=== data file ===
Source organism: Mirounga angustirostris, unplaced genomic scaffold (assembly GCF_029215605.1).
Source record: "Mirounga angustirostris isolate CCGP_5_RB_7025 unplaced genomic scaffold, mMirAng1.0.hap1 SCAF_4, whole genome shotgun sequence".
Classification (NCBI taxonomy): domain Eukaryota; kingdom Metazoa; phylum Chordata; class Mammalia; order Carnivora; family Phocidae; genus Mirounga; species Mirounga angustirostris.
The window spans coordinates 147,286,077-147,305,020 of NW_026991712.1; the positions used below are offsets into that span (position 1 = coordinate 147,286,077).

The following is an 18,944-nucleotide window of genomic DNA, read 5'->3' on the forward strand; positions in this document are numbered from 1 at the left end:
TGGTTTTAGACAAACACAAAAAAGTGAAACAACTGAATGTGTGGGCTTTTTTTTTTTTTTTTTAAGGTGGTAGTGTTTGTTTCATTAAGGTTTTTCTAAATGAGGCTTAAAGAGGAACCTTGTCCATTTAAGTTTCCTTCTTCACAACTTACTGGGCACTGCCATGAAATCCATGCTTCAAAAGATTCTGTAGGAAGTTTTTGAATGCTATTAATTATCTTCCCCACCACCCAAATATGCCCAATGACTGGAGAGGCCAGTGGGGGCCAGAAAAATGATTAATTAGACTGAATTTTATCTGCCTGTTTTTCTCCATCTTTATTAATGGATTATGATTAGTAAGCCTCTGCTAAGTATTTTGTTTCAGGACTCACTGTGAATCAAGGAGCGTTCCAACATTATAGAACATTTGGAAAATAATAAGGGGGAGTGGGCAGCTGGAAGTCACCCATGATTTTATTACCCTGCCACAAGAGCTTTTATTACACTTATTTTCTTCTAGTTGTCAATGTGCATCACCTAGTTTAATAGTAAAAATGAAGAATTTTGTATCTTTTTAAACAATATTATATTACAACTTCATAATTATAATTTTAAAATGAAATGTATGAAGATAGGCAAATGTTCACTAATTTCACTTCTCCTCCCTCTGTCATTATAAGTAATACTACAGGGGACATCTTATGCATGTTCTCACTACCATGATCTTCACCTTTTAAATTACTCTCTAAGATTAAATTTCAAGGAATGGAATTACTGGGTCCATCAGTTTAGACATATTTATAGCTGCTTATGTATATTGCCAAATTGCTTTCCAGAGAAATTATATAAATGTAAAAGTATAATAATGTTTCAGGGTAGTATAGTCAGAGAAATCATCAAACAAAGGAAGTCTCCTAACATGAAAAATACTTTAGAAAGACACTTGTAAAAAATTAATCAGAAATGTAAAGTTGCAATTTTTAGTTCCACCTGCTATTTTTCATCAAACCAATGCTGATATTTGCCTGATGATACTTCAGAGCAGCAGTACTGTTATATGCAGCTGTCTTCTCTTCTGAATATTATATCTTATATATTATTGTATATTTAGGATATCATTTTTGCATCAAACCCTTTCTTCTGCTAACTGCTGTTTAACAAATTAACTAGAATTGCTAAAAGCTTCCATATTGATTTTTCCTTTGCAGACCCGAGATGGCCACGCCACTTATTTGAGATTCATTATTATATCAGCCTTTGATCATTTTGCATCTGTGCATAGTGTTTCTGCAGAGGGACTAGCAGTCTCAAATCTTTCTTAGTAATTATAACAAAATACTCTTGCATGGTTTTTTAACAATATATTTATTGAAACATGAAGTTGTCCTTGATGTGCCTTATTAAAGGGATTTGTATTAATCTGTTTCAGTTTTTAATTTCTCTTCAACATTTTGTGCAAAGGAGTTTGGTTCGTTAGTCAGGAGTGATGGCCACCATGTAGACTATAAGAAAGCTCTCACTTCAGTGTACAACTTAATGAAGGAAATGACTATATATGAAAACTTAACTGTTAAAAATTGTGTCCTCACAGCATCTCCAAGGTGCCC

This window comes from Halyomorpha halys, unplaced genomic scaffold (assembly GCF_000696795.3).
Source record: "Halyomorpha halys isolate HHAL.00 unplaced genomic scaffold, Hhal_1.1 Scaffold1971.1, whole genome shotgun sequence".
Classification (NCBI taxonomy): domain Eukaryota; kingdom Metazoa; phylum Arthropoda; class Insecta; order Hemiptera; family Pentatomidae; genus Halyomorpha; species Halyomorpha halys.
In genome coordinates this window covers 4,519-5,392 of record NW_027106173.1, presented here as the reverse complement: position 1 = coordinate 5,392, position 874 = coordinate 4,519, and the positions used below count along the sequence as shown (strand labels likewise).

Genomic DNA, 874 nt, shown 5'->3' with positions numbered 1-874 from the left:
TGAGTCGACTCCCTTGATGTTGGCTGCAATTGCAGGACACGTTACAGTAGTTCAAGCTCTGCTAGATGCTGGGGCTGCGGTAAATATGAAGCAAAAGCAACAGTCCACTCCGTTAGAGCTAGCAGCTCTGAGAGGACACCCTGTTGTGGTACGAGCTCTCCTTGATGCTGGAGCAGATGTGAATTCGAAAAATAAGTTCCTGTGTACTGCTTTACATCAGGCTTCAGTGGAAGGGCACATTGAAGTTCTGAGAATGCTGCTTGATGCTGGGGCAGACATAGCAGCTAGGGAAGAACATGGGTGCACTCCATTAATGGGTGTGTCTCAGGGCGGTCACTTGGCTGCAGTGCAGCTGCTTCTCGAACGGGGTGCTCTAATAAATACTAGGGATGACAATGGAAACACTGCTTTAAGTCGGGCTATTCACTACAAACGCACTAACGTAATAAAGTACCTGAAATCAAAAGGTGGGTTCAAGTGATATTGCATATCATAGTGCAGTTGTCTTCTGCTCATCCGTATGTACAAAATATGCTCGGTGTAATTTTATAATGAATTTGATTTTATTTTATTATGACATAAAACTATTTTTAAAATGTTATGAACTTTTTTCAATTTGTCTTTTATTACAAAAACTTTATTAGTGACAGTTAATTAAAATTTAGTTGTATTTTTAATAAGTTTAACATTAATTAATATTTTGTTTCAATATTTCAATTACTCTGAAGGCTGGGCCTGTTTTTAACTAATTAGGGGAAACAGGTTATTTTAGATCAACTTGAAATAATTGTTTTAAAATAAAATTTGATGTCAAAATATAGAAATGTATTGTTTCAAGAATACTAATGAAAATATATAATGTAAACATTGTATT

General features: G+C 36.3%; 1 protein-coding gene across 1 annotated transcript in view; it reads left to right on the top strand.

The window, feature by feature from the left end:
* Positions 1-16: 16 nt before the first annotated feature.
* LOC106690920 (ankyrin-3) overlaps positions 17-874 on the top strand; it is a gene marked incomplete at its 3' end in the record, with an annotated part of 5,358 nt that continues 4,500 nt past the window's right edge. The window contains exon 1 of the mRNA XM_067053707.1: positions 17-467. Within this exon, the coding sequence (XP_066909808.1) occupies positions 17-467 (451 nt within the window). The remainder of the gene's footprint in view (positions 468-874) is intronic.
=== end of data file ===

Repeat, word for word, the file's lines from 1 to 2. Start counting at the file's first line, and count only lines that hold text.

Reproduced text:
Source organism: Mirounga angustirostris, unplaced genomic scaffold (assembly GCF_029215605.1).
Source record: "Mirounga angustirostris isolate CCGP_5_RB_7025 unplaced genomic scaffold, mMirAng1.0.hap1 SCAF_4, whole genome shotgun sequence".